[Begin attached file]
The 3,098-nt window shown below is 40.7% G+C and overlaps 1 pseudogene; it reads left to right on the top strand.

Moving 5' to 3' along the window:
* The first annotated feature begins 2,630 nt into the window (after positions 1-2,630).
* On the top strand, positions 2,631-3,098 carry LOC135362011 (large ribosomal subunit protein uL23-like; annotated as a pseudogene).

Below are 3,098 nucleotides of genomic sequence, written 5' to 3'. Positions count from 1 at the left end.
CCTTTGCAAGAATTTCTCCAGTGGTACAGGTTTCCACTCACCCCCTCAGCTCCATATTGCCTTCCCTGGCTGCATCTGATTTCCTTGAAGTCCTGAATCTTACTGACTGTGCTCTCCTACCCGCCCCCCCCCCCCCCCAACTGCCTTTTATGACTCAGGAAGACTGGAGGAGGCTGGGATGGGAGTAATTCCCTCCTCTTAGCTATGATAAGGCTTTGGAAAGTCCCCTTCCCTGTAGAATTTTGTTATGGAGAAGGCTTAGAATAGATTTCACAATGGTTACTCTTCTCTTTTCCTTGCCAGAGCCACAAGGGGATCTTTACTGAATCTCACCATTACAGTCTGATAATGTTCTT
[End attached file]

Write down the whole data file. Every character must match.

The 3,098-nt window shown below is 40.7% G+C and overlaps 1 pseudogene; it reads left to right on the top strand.

Moving 5' to 3' along the window:
* The first annotated feature begins 2,630 nt into the window (after positions 1-2,630).
* On the top strand, positions 2,631-3,098 carry LOC135362011 (large ribosomal subunit protein uL23-like; annotated as a pseudogene).

Below are 3,098 nucleotides of genomic sequence, written 5' to 3'. Positions count from 1 at the left end.
CCTTTGCAAGAATTTCTCCAGTGGTACAGGTTTCCACTCACCCCCTCAGCTCCATATTGCCTTCCCTGGCTGCATCTGATTTCCTTGAAGTCCTGAATCTTACTGACTGTGCTCTCCTACCCGCCCCCCCCCCCCCCCAACTGCCTTTTATGACTCAGGAAGACTGGAGGAGGCTGGGATGGGAGTAATTCCCTCCTCTTAGCTATGATAAGGCTTTGGAAAGTCCCCTTCCCTGTAGAATTTTGTTATGGAGAAGGCTTAGAATAGATTTCACAATGGTTACTCTTCTCTTTTCCTTGCCAGAGCCACAAGGGGATCTTTACTGAATCTCACCATTACAGTCTGATAATGTTCTT